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Smith-Madrone: Wines Of The Gods

Katie Curley-Katzman

Stuart Smith with vineyard in background

Stuart Smith

The Romans used to say “Bacchus amat colles,” Latin for, Bacchus loves the hills. The god of the grape harvest was said to pour special blessings on hillside grapes. At Smith-Madrone Vineyards and Winery on Spring Mountain, owner Stuart Smith believes it to be true. “The very best grapes come from the mountains,” he says.

It seems Dionysus is looking down on the 200 acre ranch at 1,300 to 2,000 feet of elevation. First planted in the early 1880s, the land was abandoned due to the Phylloxera epidemic. When Smith found the land in the early 1970s, huge Douglas Fir trees, some 30 inches in diameter, were growing on the property — a sure sign of good soil. With almost all four exposures, he planted Pinot Noir, Cabernet Sauvignon, Riesling and Chardonnay. The Pinot Noir was grown for more than a decade before grafting it over to Chardonnay. Smith now runs the winery with his brother and winemaker Charles Smith.

The wines of Smith-Madrone are decidedly reserved, elegant and as Smith says, the type of woman he would want to take on a date. “I’d rather be involved with Audrey Hepburn or Sophia Loren than Pamela Anderson,” Smith said. The style is more reminiscent of great Bordeaux-blends than that of New World wines. “We believe that balanced elegance, restraint, sophistication, these are all difficult words to describe and define but we think they are important words in great quality wines,” Smith said. “We put a bit of California sunshine stamp on that concept but we believe that after making wine for 7,000 years, the French have honed a style of wine and we believe in it.”

Smith admits there is a large market for what has become the "California style" and is careful not to denigrate what other winemakers are doing. “What’s fun about wine is all the different styles.”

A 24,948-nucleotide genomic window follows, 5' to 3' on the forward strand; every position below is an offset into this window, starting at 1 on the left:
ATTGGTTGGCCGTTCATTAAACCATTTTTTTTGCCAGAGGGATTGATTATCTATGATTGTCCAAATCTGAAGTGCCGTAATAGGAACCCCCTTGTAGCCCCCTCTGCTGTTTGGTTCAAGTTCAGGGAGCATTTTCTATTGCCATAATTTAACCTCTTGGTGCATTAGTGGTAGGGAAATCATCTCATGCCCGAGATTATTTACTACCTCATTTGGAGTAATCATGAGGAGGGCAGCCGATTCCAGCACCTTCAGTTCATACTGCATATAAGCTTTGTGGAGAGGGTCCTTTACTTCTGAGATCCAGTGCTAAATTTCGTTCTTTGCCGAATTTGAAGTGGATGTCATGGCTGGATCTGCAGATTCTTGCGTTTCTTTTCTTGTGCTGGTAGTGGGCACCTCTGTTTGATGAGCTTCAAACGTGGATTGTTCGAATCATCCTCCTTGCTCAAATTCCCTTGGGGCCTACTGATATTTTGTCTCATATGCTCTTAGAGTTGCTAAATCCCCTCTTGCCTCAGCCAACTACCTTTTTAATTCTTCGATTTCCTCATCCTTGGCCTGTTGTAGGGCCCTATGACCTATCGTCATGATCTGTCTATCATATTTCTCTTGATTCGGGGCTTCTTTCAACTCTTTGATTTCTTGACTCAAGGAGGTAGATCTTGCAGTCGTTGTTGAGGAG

Crafting such elegance doesn’t come without considerable work—work Smith says, is never done. “If it rains, you’re up in the middle of the night making sure you’re not eroding…you’re concerned about wildfires, deer…if I could sell rocks by the ton, we would be wealthy people,” he says. “You have to be of a certain type to be in the hills; nothing comes easy. Just getting stuff up the mountain is a chore. It’s a pain in the ass, but we do it because we love it.”

In Smith-Madrone’s more than 40 years, the industry has been turned on its head more than once. From viticulture and winemaking practices to bottling to marketing, Smith has witnessed the growth of Napa, and California as a whole, as a wine destination. The winery has also changed and evolved along with the industry.

“What hasn’t changed is the search and desire for the very best wines and the constant change of trying new things,” Smith said, noting they are experimenting with new clones and root stocks. “There have been a lot of changes but, fundamentally, the process is the same and you try to do as little as possible to the grapes. The more you have to do, the more that’s reflective of the quality of the grapes.”

Blood, sweat and tears have flavored the terroir of Smith-Madrone, creating an experience in every bottle. “We think it’s our job as winemakers to get the vintage into the glass. We really celebrate the diversity and uniqueness.” All wines are made entirely from the winery’s dry-farmed vineyards, producing around 4,000 cases a year.

Above all, it’s the pleasure of wine that Smith hopes they are able to relay in each glass. “Wines have to be intellectually interesting and hedonistic. It must first give pleasure, then complexity.

Stuart and Charles Smith

Stuart and Charles Smith

Tasting Notes

2011 Smith-Madrone Cabernet Sauvignon, $48. This one had me hooked right away. Beautiful aroma of humidor and mocha. On the palate the wine is silken with elegant finish. Flavors of blackberry and cocoa, beautiful balance.

2012 Smith-Madrone Chardonnay, $32. Floral bouquet, lychee, lilac and lime. On the palate, bright, crispy with minerality, citrus peel notes. Every sip taught me something new, pushed me to reach further. This is truly spectacular.

2013 Smith-Madrone Riesling, $27. A Riesling to win over the toughest critics. Apples and pear, honeysuckle and jasmine with chalky minerality and vegetal finish. Just beautiful.





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